Working three shifts a day, BMW can produce vehicles round the clock at its plants. That would be one extreme situation. At the other end of the scale, during a crisis, the company could completely shut down the plants for up to five weeks, without even a single employee losing their job or a portion of their wages. During this time off, workers have to take the majority of their annual vacation time. That's the price they have to pay to ensure that their jobs remain secure, even during a downturn.

Such an agreement offers an automotive company a number of advantages. During a crisis, it doesn't have to spend money on the severance payments and social plans that are required by German law when firing workers. And when the upswing comes, BMW still has its qualified personnel on board.

There are also plans for the carmaker's production plants to become just as flexible as its workers. If there is a change in demand, the assembly line can be quickly retooled to switch from producing SUVs to sedans, and vice versa. BMW also aims to become virtually immune to currency fluctuations and import duties. Consequently, the Munich-based company is expanding its plants in the United States and China, and building a new production site in Brazil.

In 2012, the best year in the company's history, the BMW boss launched a number of initiatives to prepare the carmaker for such an emergency situation. Reithofer argues that it's all part of good corporate management. When things are going so well, he says, the willingness to change is particularly weak, while the forces of inertia are particularly strong. "That demands a lot of energy," he admits.


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SHBasse 12/31/2012
1. Certainty and uncertainty!
For the ones like "The Spiegel" readers it will not come as a surprise that no fundamentally positive developments has taken place and is goint to take place in the near future. That is the certainty! The uncertainty is the political and human factor which determins when "time is up" for further artificial measures intended to postpone the enevitable "reckoning day"! As nobody is doing anything about the fundamental problem of lost competitiveness, the crisis will just go on and on! http://unifiedscience2.blogspot.com/2011/02/deeper-causes-of-downturn.html Next step will be tensions between the "Old Industrial Countries" and the "Newly industrialized Countries" and industry will be wise to prepare for trade wars.
titus_norberto 01/01/2013
2. The man who knows does not predict, the one who predicts does not know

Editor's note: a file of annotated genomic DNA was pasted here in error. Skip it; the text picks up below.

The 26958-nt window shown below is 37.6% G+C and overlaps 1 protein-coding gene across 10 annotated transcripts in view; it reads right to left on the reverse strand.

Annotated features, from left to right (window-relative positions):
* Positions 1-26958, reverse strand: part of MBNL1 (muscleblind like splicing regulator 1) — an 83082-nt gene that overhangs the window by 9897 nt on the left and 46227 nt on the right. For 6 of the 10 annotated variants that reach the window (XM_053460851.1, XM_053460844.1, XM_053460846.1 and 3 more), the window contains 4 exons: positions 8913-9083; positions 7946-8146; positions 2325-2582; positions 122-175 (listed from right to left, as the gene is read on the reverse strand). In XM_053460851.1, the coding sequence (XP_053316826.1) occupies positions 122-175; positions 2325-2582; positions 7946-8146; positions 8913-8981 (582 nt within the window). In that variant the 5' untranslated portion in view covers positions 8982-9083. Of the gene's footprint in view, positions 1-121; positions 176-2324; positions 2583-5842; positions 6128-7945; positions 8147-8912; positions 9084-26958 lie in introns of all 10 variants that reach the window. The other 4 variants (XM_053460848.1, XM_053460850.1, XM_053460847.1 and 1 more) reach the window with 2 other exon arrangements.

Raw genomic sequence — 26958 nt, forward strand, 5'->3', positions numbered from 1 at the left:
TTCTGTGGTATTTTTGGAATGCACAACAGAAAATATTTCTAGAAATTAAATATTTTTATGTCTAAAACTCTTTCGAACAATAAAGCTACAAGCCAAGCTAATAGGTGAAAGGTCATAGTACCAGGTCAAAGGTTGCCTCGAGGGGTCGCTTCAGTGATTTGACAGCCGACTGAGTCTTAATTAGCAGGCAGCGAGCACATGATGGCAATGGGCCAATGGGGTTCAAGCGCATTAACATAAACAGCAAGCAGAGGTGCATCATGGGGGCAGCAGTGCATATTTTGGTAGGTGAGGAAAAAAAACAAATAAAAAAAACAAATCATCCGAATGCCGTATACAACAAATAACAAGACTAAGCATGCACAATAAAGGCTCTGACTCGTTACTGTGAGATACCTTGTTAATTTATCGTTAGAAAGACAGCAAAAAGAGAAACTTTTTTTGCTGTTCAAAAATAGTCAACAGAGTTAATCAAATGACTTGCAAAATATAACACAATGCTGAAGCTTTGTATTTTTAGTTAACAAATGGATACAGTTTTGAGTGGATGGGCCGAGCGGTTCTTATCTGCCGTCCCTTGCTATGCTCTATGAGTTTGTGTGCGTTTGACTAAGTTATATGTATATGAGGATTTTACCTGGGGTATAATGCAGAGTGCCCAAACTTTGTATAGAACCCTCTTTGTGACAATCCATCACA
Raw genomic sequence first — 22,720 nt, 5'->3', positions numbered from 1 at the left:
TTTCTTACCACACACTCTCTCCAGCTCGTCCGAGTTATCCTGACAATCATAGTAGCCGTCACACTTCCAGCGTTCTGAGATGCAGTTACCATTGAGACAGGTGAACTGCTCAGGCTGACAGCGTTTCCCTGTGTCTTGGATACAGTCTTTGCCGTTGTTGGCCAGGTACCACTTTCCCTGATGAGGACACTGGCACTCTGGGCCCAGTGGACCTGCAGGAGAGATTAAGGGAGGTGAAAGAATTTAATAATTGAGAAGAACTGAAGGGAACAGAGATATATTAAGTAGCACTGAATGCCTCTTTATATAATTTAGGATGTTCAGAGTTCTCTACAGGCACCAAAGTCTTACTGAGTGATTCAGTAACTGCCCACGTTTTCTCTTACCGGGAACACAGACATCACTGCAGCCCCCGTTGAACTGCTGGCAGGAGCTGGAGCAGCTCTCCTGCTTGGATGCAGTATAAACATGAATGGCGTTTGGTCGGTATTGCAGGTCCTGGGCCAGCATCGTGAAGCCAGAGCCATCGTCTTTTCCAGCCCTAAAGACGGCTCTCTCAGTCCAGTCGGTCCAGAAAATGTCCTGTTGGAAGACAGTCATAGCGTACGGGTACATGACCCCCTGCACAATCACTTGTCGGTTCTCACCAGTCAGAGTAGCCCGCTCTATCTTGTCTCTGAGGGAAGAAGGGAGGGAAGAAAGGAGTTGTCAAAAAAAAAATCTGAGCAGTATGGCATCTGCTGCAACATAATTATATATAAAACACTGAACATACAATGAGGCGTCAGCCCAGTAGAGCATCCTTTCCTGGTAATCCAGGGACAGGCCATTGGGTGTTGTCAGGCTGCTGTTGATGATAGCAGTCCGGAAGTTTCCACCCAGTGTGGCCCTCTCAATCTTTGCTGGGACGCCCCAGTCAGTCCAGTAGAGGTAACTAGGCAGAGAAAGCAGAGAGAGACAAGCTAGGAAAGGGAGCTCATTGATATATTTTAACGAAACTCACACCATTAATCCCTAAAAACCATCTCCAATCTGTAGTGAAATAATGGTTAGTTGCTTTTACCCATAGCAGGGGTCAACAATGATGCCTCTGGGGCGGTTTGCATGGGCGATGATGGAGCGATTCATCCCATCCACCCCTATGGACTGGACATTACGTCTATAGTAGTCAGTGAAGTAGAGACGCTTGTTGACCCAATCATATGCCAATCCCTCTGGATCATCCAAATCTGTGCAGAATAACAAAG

The man who knows does not predict, the one who predicts does not know, an old Chinese proverb. We have to admit that we are fallible, we have no control over the universe in which we dwell and our past "control" was merely an illusion… Perhaps trying to control gas emissions we will trigger the opposite effect; I do believe that historian Paul Johnson who coined the "law of unintended consequences", a law that plagues our history and prehistory… Just 60 years of relative peace made US complacent and delusional, but reality tells US that we can plan very little and more, "no plan resists contact", anyone that read the ancient Greeks knows that…, and yes, black swans do exist, they are based on certain CERTAINTY about social diseases, although I doubt that there are "swans" from the same genus of the Europeans since the Southern fauna developed totally independent from the northern hemisphere; let US say that they are as similar as ostriches are to ñandúes in South America, fair enough, but a completely different kind of animal… Back to the lottery or financial Chaldean horoscopes, the lack of a TRUE international currency (since the US dollar is FIAT money with no backing but debt) is the real culprit of our current woes..., another culprit is massive production of useless artifacts such as remote-controlled helicopters at $ 20 USD (ea), a technological feat BUT an economic disaster "ad portas"… Macroeconomic figures mask all problems and confuse financial horoscopic professional journalists, which they leverage their confusion under the banner: "every problem is an opportunity" giving false certainties that last less than one day to the readers… The real problem, and I refuse to predict its consequences, is that we BELIEVE in a XIX century superstition invented by the Satanist Mandeville who coined the phrase "the invisible hand of the market" later made reputable and dressed-up with a scientific veil by Adam Smith BUT we ACT contradicting its main tenets… there is no credit and extremely low interest rates... a sensible person would smell a rat, not professional journalists though... Take for instance the American (or Japanese) interest rates, they are ARTIFICIALLY kept low utilizing EMISSION with no backing by the FED, thus the system is totally DISTORTED, nevertheless the journalists keep utilizing the other "laws" as if we are living in a pristine "free market" economy... in which governments are nationalizing DEBT ! The fact that the US reference interest rate is a LIE ironically confers more power to rating agencies since there is no way to calculate risk… And the horoscopic agencies pluck them out of thin air… We have all the ingredients necessary for a collapsing pyramid or cosmic bubble bursting up. The only way out is to develop a new model to supersede the obsolete current to debunk for one in all the financial gamble ACROSS globalized stock exchanges... To isolate them certainly will help, and limiting access to "punters" will help as well. Unlike the white swan, it is said that the black swan distrusts Chaldean horoscopes… Norberto